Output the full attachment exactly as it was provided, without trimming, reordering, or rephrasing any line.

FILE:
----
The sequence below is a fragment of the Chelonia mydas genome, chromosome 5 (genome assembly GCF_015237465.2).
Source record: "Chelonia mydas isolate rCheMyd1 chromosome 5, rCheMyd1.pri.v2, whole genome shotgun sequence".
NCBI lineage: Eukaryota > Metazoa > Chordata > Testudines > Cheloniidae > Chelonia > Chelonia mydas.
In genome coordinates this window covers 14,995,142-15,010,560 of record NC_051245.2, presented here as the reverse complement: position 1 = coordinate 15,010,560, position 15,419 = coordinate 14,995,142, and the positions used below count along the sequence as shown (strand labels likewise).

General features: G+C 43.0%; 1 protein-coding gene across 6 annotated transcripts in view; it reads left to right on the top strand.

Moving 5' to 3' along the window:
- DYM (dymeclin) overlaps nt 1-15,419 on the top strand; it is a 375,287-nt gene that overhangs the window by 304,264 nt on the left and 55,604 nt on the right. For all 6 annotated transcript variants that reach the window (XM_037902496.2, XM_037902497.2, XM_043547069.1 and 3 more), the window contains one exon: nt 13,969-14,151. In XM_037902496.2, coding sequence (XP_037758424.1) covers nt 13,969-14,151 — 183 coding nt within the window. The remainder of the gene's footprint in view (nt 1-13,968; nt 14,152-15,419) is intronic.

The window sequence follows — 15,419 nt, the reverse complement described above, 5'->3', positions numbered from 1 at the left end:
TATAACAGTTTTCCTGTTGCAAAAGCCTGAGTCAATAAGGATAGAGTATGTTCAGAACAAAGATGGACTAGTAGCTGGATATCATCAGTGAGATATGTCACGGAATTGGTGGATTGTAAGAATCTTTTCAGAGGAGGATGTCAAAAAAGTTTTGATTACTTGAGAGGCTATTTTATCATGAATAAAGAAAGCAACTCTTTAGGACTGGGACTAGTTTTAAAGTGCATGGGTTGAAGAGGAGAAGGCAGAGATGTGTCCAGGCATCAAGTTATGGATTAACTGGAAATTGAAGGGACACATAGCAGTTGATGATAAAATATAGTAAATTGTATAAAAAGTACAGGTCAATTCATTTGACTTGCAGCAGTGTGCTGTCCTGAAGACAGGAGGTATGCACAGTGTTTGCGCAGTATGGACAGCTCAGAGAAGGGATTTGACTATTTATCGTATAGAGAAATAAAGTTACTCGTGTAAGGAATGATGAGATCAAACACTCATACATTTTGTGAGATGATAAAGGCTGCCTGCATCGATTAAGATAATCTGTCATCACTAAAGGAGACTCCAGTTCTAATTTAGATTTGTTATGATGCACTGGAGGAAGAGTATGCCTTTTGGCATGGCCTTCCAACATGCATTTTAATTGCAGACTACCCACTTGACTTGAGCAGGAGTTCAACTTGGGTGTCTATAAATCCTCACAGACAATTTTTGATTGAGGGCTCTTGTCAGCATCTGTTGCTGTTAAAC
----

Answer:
The sequence below is a fragment of the Chelonia mydas genome, chromosome 5 (genome assembly GCF_015237465.2).
Source record: "Chelonia mydas isolate rCheMyd1 chromosome 5, rCheMyd1.pri.v2, whole genome shotgun sequence".
NCBI lineage: Eukaryota > Metazoa > Chordata > Testudines > Cheloniidae > Chelonia > Chelonia mydas.
In genome coordinates this window covers 14,995,142-15,010,560 of record NC_051245.2, presented here as the reverse complement: position 1 = coordinate 15,010,560, position 15,419 = coordinate 14,995,142, and the positions used below count along the sequence as shown (strand labels likewise).

General features: G+C 43.0%; 1 protein-coding gene across 6 annotated transcripts in view; it reads left to right on the top strand.

Moving 5' to 3' along the window:
- DYM (dymeclin) overlaps nt 1-15,419 on the top strand; it is a 375,287-nt gene that overhangs the window by 304,264 nt on the left and 55,604 nt on the right. For all 6 annotated transcript variants that reach the window (XM_037902496.2, XM_037902497.2, XM_043547069.1 and 3 more), the window contains one exon: nt 13,969-14,151. In XM_037902496.2, coding sequence (XP_037758424.1) covers nt 13,969-14,151 — 183 coding nt within the window. The remainder of the gene's footprint in view (nt 1-13,968; nt 14,152-15,419) is intronic.

The window sequence follows — 15,419 nt, the reverse complement described above, 5'->3', positions numbered from 1 at the left end:
TATAACAGTTTTCCTGTTGCAAAAGCCTGAGTCAATAAGGATAGAGTATGTTCAGAACAAAGATGGACTAGTAGCTGGATATCATCAGTGAGATATGTCACGGAATTGGTGGATTGTAAGAATCTTTTCAGAGGAGGATGTCAAAAAAGTTTTGATTACTTGAGAGGCTATTTTATCATGAATAAAGAAAGCAACTCTTTAGGACTGGGACTAGTTTTAAAGTGCATGGGTTGAAGAGGAGAAGGCAGAGATGTGTCCAGGCATCAAGTTATGGATTAACTGGAAATTGAAGGGACACATAGCAGTTGATGATAAAATATAGTAAATTGTATAAAAAGTACAGGTCAATTCATTTGACTTGCAGCAGTGTGCTGTCCTGAAGACAGGAGGTATGCACAGTGTTTGCGCAGTATGGACAGCTCAGAGAAGGGATTTGACTATTTATCGTATAGAGAAATAAAGTTACTCGTGTAAGGAATGATGAGATCAAACACTCATACATTTTGTGAGATGATAAAGGCTGCCTGCATCGATTAAGATAATCTGTCATCACTAAAGGAGACTCCAGTTCTAATTTAGATTTGTTATGATGCACTGGAGGAAGAGTATGCCTTTTGGCATGGCCTTCCAACATGCATTTTAATTGCAGACTACCCACTTGACTTGAGCAGGAGTTCAACTTGGGTGTCTATAAATCCTCACAGACAATTTTTGATTGAGGGCTCTTGTCAGCATCTGTTGCTGTTAAAC